A new report out today from Joanne McCartney AM has found that more than half of Londoners felt ‘fairly’ or ‘very unconfident’ that London’s emergency services are coping under the pressure of cuts and increased demand. The “Emergency Services: Casualty of Cuts?” report warned that the capital’s emergency services face reaching crisis point without adequate funding from Government over coming years.
A survey of almost 1,500 Londoners carried out for the report found that the majority (57%), felt unconfident that emergency services were coping with the increased demand with only 18% of respondents saying they were ‘fairly’ or ‘very confident’. The report comes just a week after the capital’s population was reported to have hit a record 8.6m, the report’s author, Joanne McCartney AM, said Government needed to ensure that the capital’s emergency services are given the funding they need to meet rapidly increasing demands.
The report suggests that a combination of increased demand, population growth and cuts to services risked undermining the emergency services’ ability to respond effectively. Ms McCartney also warned that the closure of 65 police stations, 10 fire stations and four A&Es since 2010, with a further three A&Es expected to close this year, showed the capital’s emergency services had already been forced to make deep savings which were having a frontline effect.
The latest statistics highlighted in the report from each of the capital’s emergency services paint a worrying picture:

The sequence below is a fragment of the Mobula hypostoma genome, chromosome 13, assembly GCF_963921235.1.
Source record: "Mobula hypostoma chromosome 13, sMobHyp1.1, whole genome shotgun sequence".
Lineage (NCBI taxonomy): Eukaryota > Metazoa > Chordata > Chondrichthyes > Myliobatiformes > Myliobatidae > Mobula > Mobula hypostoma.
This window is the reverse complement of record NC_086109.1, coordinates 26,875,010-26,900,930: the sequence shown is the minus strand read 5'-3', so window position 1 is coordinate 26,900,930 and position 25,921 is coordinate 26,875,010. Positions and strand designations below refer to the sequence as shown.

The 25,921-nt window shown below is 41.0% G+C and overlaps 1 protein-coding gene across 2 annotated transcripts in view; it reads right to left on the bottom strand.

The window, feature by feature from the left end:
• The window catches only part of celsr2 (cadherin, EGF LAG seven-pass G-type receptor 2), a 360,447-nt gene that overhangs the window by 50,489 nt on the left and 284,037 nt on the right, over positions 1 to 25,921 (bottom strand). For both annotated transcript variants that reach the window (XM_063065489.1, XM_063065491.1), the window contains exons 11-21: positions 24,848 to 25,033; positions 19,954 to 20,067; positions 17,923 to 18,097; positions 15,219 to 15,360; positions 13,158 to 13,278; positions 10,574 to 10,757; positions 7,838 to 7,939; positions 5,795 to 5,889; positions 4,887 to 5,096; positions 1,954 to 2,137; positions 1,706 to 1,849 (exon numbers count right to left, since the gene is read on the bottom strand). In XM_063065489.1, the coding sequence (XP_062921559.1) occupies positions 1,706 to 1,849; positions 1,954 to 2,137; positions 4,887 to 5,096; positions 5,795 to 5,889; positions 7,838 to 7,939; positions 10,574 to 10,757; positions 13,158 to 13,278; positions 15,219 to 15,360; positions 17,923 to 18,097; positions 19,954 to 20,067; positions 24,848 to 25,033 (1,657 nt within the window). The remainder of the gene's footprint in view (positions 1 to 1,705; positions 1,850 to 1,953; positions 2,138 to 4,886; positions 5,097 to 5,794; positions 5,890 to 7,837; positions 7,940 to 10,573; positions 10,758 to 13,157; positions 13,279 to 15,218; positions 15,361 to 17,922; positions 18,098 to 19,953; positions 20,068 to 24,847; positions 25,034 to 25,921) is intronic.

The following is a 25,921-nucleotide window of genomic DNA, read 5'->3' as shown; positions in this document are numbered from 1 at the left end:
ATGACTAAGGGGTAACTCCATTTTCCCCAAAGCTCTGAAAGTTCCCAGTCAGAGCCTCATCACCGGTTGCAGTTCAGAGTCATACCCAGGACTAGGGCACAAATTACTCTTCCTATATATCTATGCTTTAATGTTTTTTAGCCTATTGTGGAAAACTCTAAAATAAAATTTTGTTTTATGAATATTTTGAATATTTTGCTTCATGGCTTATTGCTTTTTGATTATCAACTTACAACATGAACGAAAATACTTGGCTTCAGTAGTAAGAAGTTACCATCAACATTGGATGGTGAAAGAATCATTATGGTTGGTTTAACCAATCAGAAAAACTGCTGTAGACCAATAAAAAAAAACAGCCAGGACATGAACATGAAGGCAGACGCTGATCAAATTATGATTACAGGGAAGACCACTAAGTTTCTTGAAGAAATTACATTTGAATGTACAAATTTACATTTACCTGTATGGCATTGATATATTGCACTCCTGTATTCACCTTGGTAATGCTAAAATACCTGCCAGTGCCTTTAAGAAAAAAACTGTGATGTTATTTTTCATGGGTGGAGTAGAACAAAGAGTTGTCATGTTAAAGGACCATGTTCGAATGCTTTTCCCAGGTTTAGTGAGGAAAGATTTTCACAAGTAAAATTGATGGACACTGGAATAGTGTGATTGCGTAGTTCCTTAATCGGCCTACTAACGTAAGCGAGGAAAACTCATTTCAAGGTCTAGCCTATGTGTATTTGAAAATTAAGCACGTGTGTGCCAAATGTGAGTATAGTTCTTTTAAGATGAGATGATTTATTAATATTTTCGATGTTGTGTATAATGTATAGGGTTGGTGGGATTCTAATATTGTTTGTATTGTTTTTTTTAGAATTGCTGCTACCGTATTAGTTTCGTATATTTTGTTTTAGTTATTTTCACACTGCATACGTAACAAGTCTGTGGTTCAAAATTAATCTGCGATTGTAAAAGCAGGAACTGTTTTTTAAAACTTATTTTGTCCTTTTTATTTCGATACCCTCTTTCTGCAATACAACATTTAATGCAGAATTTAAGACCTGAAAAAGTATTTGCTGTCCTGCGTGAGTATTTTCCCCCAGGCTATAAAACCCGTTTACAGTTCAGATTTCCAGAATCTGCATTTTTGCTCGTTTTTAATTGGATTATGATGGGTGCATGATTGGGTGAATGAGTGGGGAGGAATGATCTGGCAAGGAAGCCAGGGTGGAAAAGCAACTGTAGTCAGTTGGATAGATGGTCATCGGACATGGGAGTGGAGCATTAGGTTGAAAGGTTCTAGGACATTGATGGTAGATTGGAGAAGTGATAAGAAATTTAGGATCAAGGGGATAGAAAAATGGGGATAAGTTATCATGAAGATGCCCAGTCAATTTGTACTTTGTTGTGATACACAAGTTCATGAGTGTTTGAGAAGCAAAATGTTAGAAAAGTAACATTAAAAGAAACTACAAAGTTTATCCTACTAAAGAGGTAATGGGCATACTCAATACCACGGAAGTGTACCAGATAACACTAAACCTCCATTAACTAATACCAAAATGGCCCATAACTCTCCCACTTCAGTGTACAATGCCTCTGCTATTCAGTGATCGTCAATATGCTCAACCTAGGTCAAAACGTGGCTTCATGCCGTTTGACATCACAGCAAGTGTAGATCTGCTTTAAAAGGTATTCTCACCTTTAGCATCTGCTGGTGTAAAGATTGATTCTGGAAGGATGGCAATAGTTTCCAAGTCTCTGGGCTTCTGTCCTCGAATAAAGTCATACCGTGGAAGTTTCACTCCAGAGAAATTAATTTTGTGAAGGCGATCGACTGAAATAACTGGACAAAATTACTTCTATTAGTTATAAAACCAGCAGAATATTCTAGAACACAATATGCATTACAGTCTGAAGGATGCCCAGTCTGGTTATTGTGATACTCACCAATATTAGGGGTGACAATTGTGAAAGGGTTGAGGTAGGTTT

- The percentage of ambulances hitting the eight minute response time target dropped from 81% in March 2014 to only 48% by December 2014
- Fire engine response times are up in over half of the capital’s wards since the 10 fire station closures in January
- 5,133 police officers cut from boroughs since May 2010 and violent crime on the rise
Labour’s London Assembly Crime Spokesperson Joanne McCartney AM said:
“Everyone relies on the emergency services to be there when they need them. With over half of Londoners now expressing concern about the emergency services’ ability to cope, we need Government to recognise that blue light services cannot become the casualties of cuts.
“London’s population is already at a record high and is set to grow even further in coming years. Over the past five years our emergency infrastructure has been stretched with many of the capital’s A&E departments, police and fire stations closed and services now struggling to hit their targets. With the emergency services warning of further budget cuts on the horizon we have to be clear to Government, whoever is in power, that the burden of cuts cannot fall so heavily that our emergency services are unable to cope.”
- A copy of the ‘Emergency Services: Casualty of Cuts?’ report from Joanne McCartney AM is available here.
- Joanne McCartney is the Labour London Assembly Member for Enfield and Haringey.